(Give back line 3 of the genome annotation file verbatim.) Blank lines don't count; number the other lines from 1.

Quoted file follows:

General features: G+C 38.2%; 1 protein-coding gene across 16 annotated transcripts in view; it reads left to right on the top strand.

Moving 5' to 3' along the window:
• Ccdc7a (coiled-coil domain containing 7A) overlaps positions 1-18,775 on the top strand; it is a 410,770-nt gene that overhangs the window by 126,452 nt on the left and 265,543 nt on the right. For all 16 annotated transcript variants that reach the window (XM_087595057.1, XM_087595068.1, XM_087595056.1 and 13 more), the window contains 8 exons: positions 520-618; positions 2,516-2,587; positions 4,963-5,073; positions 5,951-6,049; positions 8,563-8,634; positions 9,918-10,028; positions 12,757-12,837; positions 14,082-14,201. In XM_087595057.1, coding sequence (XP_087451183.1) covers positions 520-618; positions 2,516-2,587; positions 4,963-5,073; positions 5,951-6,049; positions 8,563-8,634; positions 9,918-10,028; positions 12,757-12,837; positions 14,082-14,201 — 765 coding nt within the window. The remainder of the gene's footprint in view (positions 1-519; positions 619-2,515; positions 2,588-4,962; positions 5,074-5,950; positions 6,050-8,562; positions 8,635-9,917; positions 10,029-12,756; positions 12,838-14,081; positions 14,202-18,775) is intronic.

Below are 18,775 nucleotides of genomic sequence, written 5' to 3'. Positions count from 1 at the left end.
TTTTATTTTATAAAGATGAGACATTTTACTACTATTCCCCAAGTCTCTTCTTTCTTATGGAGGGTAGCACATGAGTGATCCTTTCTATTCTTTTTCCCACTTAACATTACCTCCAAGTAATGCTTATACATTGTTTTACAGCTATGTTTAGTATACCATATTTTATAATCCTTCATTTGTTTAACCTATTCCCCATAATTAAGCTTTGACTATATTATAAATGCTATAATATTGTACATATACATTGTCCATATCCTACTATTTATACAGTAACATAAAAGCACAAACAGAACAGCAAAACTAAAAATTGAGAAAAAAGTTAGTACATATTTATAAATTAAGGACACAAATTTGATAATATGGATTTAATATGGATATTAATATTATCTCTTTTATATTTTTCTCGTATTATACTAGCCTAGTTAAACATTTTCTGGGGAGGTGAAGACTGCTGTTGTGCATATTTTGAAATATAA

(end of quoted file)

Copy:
• Ccdc7a (coiled-coil domain containing 7A) overlaps positions 1-18,775 on the top strand; it is a 410,770-nt gene that overhangs the window by 126,452 nt on the left and 265,543 nt on the right. For all 16 annotated transcript variants that reach the window (XM_087595057.1, XM_087595068.1, XM_087595056.1 and 13 more), the window contains 8 exons: positions 520-618; positions 2,516-2,587; positions 4,963-5,073; positions 5,951-6,049; positions 8,563-8,634; positions 9,918-10,028; positions 12,757-12,837; positions 14,082-14,201. In XM_087595057.1, coding sequence (XP_087451183.1) covers positions 520-618; positions 2,516-2,587; positions 4,963-5,073; positions 5,951-6,049; positions 8,563-8,634; positions 9,918-10,028; positions 12,757-12,837; positions 14,082-14,201 — 765 coding nt within the window. The remainder of the gene's footprint in view (positions 1-519; positions 619-2,515; positions 2,588-4,962; positions 5,074-5,950; positions 6,050-8,562; positions 8,635-9,917; positions 10,029-12,756; positions 12,838-14,081; positions 14,202-18,775) is intronic.